Being a teacher now is tougher than ever before. After reading about things like TPACK, the Framework for 21st Century Learning, and the Evolution of Thought and Practice, my mind is spinning.
The truth is, producing a well rounded, educated, competent, considerate, successful person who is capable of “adulting” in the 21st Century is a huge responsibility. Teachers have their part cut out for them. It seems like there is no end in sight to the areas of competency that we need to attend to.
That being said, the frameworks we were given to look at this week at least provide a starting point for wrapping my feeble mind around it. I’m sort of a visual/linear type of gal, so I really appreciate lists and venn diagrams to help me envision what the possibilities could be.
Aside from reeling over the magnitude of all of this, I feel like I connected a little bit to one small first step that could lead to much more. On the scale of evolution of thought and practice (where teachers are rated according to their level of ability to integrate technology effectively), the final step is from “appropriation” to “innovation.” I want to get to “innovation” so that I can help teachers to make technology an “ever-present transparent” tool for students to construct knowledge and demonstrate it creatively.
In order to do this, I think we need the “thoughtfully playful attitude towards understanding the landscape being created by these new technologies” that Mishra talks about. Having the time, resources, and environment to play and explore (as we do each iCARE session) with technology is helping me grow my comfort level remarkably. Can we do the same for our school’s teachers and students? This is what I need to figure out. How can I make this happen at my little school site? I think about the stewardess on the airplane, telling me to make sure I take care of my own oxygen before trying to help others. But do I have to be an expert first in this situation? Or can I just be a model for others in the area of playfulness with technology? What are your thoughts?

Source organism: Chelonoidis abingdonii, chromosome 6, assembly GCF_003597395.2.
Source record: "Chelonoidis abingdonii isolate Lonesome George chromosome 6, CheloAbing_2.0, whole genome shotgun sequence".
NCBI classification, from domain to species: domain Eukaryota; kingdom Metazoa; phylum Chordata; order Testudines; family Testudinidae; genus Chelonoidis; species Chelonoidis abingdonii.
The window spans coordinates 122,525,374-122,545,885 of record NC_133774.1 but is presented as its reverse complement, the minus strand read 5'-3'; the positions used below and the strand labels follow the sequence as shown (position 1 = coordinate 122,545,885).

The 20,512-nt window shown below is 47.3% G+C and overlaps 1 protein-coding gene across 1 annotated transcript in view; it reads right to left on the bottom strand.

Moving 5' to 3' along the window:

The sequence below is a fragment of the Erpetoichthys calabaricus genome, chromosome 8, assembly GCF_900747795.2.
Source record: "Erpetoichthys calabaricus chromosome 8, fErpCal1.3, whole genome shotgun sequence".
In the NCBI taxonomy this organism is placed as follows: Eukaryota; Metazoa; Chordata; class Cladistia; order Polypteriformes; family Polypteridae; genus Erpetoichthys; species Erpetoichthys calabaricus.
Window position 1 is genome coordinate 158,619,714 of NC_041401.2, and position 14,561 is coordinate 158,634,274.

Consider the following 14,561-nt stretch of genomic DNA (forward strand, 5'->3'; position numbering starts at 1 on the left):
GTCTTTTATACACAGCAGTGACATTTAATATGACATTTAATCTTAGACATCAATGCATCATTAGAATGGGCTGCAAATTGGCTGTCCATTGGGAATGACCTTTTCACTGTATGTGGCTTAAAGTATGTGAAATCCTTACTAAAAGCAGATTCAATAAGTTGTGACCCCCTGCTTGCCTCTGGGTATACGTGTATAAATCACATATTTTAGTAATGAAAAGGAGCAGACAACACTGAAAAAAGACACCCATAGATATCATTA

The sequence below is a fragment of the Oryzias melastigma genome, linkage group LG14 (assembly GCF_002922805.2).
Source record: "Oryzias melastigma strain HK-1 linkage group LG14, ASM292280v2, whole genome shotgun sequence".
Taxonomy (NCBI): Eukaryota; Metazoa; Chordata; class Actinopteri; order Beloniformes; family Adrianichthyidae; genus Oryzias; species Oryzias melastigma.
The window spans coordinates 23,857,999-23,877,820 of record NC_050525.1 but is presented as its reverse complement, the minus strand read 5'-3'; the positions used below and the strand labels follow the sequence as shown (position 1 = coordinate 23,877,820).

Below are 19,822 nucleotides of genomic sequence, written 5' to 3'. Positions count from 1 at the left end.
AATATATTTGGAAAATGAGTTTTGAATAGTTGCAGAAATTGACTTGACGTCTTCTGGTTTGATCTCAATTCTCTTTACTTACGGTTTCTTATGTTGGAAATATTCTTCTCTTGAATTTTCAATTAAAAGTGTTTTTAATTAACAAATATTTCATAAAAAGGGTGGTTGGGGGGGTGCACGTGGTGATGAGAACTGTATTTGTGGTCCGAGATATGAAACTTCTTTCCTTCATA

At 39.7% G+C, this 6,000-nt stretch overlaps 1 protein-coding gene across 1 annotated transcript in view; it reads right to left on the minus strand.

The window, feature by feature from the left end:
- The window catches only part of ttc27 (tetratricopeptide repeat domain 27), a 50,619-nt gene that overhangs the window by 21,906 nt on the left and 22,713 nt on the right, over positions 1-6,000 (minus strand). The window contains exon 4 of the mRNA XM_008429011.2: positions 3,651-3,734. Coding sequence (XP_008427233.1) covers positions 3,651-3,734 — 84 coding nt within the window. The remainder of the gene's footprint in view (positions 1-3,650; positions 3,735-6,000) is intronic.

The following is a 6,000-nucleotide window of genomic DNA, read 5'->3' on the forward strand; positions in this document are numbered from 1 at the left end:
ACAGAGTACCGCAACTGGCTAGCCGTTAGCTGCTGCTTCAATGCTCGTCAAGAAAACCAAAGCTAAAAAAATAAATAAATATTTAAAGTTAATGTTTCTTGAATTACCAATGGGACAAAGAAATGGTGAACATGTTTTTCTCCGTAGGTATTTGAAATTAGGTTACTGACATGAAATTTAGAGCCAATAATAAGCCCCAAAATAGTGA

Things are coming into focus! This week, just as things began to feel like a large cloud of anxiety hovering over me, Happy came to my rescue. I doubt I would have been able to write about any context for my driving question without the clarity that came from an hour in a Zoom room with Happy. So now that I'm feeling more focused, I will attempt to look into a funnel view of my driving question.
To what extent will parent involvement in home literacy activities enhanced by school-to-home communication technology affect student achievement in early literacy skills?
When I think about my essential question in the context of the world, differences in communication among cultures comes to mind. Since part of my focus addresses the use of technology as a tool to communicate with parents, I wonder how different cultures would view this idea. Additionally, cultural differences would definitely come into play when considering different views of responsibility for education (parents vs. school). Parent involvement is likely viewed and valued differently from culture to culture.
How important is this question at a national level? I learned that the Elementary and Secondary Education Act significantly addresses the importance of parent involvement and shared accountability for student achievement, which is very interesting and applicable to my study.